Common Core
This session was a difficult for the end of the day. There seemed to be more questions than answers for everyone. Districts are still muddling there way through what the Common Core State Standards are going to mean for us all. Teachers seem to be frustrated, stressed, and not sure where to turn. The session did result in a document with some resources, but people appeared more stressed rather than less stressed as a result of our discussion.

Goals after Common Core Session:
I will continue to collect resources for Common Core implementation and will present a session about it at WEMTA in April. Is it bad to say I am not sure what I will present there? I said it anyway. Being on the Common Core Steering Team, I thought I would be more knowledgeable about it by this time and I signed up to do it ages ago. I am not feeling like an expert, but I do think I'm becoming more comfortable with the CCSS as we move through this challenge.

Whew! That is a lot to think about and I am glad that edcamp stretches the participants. I also appreciated the opportunity to meet new people like Renee (@ReaderRenee) and reconnect with others like Sarah (@pageintraning). Hopefully, we will be able to have one here in the La Crosse area sometime in the not-too-distant future. If so, Pernille has given people a great post about what they learned by hosting. I am so glad that they organized EdCampMadWi!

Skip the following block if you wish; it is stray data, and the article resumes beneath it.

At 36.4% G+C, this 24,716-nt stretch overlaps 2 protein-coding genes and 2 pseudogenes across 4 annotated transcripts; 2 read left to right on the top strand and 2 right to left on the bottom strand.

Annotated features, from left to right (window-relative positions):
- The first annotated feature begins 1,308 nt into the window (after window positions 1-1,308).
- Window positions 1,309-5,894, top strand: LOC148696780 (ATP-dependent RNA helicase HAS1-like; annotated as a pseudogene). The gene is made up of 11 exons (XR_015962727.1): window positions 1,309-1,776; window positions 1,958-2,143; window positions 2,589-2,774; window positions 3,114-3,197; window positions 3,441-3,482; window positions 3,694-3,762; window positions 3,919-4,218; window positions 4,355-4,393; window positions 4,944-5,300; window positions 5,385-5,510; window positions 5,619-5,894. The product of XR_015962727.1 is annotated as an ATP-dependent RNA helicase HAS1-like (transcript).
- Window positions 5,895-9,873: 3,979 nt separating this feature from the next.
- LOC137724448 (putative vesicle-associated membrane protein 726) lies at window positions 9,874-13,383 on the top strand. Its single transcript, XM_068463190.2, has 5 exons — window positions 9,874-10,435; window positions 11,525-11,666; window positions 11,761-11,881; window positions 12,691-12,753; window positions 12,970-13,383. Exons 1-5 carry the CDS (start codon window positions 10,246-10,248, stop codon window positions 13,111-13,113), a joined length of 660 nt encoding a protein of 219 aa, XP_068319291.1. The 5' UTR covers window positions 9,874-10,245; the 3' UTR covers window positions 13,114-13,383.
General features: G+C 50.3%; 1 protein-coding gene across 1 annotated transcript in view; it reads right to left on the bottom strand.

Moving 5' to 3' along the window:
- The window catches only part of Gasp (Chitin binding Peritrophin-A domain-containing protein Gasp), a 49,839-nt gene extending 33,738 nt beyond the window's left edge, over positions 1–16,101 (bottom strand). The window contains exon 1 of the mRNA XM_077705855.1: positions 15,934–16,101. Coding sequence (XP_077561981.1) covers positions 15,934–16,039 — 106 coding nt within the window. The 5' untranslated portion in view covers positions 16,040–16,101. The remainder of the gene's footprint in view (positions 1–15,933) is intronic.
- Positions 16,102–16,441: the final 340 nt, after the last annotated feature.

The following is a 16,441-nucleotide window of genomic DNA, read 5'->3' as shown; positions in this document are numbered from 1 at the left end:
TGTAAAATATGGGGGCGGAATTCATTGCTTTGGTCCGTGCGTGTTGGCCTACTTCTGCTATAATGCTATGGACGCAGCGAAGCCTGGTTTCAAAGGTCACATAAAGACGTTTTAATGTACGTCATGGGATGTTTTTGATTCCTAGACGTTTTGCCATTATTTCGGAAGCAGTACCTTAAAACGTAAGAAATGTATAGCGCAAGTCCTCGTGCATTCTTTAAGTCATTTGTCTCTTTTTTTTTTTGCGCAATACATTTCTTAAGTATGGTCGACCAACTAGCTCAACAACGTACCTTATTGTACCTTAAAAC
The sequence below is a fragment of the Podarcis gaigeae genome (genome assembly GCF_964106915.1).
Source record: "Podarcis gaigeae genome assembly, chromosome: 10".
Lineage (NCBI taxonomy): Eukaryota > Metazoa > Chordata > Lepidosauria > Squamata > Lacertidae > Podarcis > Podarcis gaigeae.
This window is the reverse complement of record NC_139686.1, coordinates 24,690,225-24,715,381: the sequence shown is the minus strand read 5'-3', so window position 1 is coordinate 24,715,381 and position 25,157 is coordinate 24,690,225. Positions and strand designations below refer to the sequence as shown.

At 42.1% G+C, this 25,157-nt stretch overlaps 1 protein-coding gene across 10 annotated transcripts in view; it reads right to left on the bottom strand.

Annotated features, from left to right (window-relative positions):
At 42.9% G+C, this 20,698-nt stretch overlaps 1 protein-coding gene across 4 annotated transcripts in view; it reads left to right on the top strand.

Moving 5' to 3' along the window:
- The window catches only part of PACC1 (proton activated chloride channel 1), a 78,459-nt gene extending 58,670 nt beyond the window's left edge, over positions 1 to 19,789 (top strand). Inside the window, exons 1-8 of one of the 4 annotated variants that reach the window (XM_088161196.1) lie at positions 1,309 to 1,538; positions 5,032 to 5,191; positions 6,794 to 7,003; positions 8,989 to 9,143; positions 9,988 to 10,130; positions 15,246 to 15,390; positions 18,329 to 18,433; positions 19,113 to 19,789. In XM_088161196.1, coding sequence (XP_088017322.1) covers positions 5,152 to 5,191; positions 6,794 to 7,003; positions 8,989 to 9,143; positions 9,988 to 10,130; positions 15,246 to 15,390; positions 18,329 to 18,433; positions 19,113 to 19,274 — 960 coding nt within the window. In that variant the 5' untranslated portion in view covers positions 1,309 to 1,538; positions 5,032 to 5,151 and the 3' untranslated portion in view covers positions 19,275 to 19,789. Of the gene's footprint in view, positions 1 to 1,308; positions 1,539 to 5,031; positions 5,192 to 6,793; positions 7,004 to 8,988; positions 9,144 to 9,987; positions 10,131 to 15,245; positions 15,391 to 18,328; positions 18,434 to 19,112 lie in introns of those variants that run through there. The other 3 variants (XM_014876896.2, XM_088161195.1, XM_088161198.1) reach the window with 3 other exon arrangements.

1. This link should take you to my posts about TOUCHING SPIRIT BEAR. In the comments you'll see many objections to my critique. Pretty sad that librarians dismiss the stereotypes and misrepresentations in it.... The response is as-if it is the only book out there about bullying. It isn't, of course, and there are moments when I feel like people are acting like bullies in their rejection of critiques of it!

  2. I am surprised that Touching Spirit Bear continues to have such support when it is clear that the book is problematic. Thanks for providing the link!